Actually, the words "governmental" and "censorship" are -- in least in theory -- kept very far apart on account of our first amendment, which is, thankfully, quite specific about the government getting involved with any type of speech. (Even that prefix "quasi" makes us free speech types queasy.)

If someone complains to the FCC, then they can become involved, but they're pretty restricted. What they can and cannot do is really complicated, but, believe it or not, at least in theory our producers are pretty much completely free as long as they avoid the "seven dirty words" (which may not be down to six!) and something called "obsenity" (basically porn, soft or hard -- though the definition is frighteningly fluid)

Now, the reality differs a great deal, we have countless watchdog groups who can and do organize boycotts, etc. And there's all sorts of caterwhauling that goes on from politicians from time to time. In fact, most Americans don't even believe in the first amendment when they read it! So, de facto censorship is very real here, but de jure censorship, at least for the time being, doesn't exist.

The closest thing we have to a governmental, or quasi-governmental censorhip agency is the MPAA, the people who do our movie ratings. It's by Jack Valenti, a former toady...I mean speechwriter for...President Lyndon Johnson. However, the organization is purely private, at least on paper, though it was instigated to prevent government from getting involved.

A similar -- though far, far worse -- event happened in the U.S. with comic books and largely shaped the world of comics that helped shape Joss Whedon. After a lot of ruckus kicked up by horror and crime comics, the comics publishers created the truly draconian comics code, which made the old U.S. Hays Code, which forbade the word "damn" -- also technically non-governmental -- seem licentious by comparison. That was the world that Stan Lee operated in for most of his tenure, and thus is "Buffy", sort of.
Whether censorship is government controlled, deemed by the masses, corporate policed, or otherwise a byproduct of the civilized society, it stunts growth and restricts progress, but can never stop the inevitable. I mean, if some extremists had their way, young people would never hear any four letter words or worst of all that three letter S-E-X word *gasp!* However, somehow we keep populating the planet with more humans. I think it's absurd to try and hide sexuality from anyone. It's like telling them that breathing or sleep is bad for them.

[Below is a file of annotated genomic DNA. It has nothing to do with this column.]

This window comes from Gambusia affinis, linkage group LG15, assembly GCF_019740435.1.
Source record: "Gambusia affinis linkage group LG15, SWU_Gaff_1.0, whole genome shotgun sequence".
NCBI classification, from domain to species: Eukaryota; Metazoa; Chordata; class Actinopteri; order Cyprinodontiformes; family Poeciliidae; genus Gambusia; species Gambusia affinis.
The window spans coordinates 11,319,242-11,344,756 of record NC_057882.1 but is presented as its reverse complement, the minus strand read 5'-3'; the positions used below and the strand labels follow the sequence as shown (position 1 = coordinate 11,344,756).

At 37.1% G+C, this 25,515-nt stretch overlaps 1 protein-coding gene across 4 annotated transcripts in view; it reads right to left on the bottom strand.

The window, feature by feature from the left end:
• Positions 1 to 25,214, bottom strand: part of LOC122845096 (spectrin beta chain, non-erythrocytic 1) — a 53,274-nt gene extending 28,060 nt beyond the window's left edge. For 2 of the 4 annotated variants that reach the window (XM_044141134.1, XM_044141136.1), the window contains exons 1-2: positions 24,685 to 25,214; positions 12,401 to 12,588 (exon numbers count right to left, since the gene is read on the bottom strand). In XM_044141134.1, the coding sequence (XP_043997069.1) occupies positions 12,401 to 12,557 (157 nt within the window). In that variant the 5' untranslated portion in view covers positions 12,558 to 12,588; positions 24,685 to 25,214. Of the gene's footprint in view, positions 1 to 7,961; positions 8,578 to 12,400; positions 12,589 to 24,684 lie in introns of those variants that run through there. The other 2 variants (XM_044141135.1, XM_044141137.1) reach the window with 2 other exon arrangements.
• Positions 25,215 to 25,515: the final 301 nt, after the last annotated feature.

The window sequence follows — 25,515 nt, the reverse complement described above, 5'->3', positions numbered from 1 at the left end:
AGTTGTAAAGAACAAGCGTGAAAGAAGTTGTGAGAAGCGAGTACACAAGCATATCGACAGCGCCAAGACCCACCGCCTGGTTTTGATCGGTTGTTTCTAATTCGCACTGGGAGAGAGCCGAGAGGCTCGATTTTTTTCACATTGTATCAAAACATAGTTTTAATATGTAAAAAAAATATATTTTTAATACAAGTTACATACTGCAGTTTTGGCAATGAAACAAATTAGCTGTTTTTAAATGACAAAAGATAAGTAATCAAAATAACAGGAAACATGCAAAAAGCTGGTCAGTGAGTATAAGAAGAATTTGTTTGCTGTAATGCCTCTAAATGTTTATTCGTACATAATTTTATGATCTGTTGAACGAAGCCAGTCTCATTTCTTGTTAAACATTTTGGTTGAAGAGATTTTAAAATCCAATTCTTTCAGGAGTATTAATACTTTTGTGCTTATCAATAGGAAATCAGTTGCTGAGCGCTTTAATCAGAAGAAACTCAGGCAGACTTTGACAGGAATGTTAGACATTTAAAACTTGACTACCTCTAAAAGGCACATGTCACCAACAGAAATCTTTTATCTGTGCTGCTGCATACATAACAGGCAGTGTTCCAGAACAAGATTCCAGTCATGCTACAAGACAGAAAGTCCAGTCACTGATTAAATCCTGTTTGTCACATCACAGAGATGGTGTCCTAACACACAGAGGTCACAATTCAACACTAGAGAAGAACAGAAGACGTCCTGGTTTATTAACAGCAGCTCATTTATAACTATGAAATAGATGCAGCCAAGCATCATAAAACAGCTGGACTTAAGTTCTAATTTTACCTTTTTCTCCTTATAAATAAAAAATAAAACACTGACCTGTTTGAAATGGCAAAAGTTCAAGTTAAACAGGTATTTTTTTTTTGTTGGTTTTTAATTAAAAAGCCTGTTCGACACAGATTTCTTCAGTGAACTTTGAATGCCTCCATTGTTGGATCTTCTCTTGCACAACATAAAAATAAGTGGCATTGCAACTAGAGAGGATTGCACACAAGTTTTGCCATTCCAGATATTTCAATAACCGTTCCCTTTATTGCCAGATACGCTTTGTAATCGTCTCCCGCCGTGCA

It takes a village to raise a child perhaps, but not all of us in the village have the best interests of your child at heart. Even so, adolescents need to be exposed to differing opinions, so they can make mature and informed decisions. Protecting one's child can arguably stunt the child's growth. Sometimes important lessons come from the most unlikely places.

Censorship prevents that learning. There's an endless debate as to whether or not that's a good thing. I'm not suggesting all children need a field trip to the red light district, but there is a common ground where, either under controlled circumstances or randomly on their own, children will learn the truth that's out there. A parent has to either lead the charge in regards to their child, or hold on to the reins and pray to their god for a miracle that just won't come.

Seeing Red will not scar any child at any age. There is some stuff out there that's so bad it even makes me think well MAYBE sometimes in extreme circumstances censorship is tolerable, but Seeing Red is so far away from that extreme as to be laughable. A series that talks about black magic and vampires drawing blood from humans by biting them and a woman who uses violence to resolve problems is okay, but two mature young women having a mature and loving relationship - that's just going too far!

*rolls eyes* I'm living in Bizarro World really I am.
Well said, ZachsMind.

(oh my god, I just made a 'me too' post.)
Indeed very well said. I just find it amazing that it was written so simply and matter-of-factly that viewers complained of 'homosexuality' and that it was reviewed as a valid complaint.

To me that is the same as saying 'Oh viewers complaint because there were black people in the episode.' or something similar. There was nothing explicit about the Tara/Willow scenes in that ep, and if one of them had been a guy, no one would have complained. It takes eps like Smashed, Wrecked or Gone for people to start getting offended at the sexuality if it's heterosexual in nature.
So here the offense was basically the homosexuality itself, and the fact it was treated like it was 'gasp' normal.

This astounds me. That official organisations look into this seriously.

But then politicians in America say proudly how gays shouldn't be allowed to be married either. To me they may as well say black people shouldn't be allowed in the front of the bus.

Simply astounding. And no, I'm not gay. Nor black. And I used to live in Holland and now I live in the US. And it's great here but sometimes I have to swallow a little at stuff I hear. And that the UK can still be on par on this stuff is disappointing at the very least.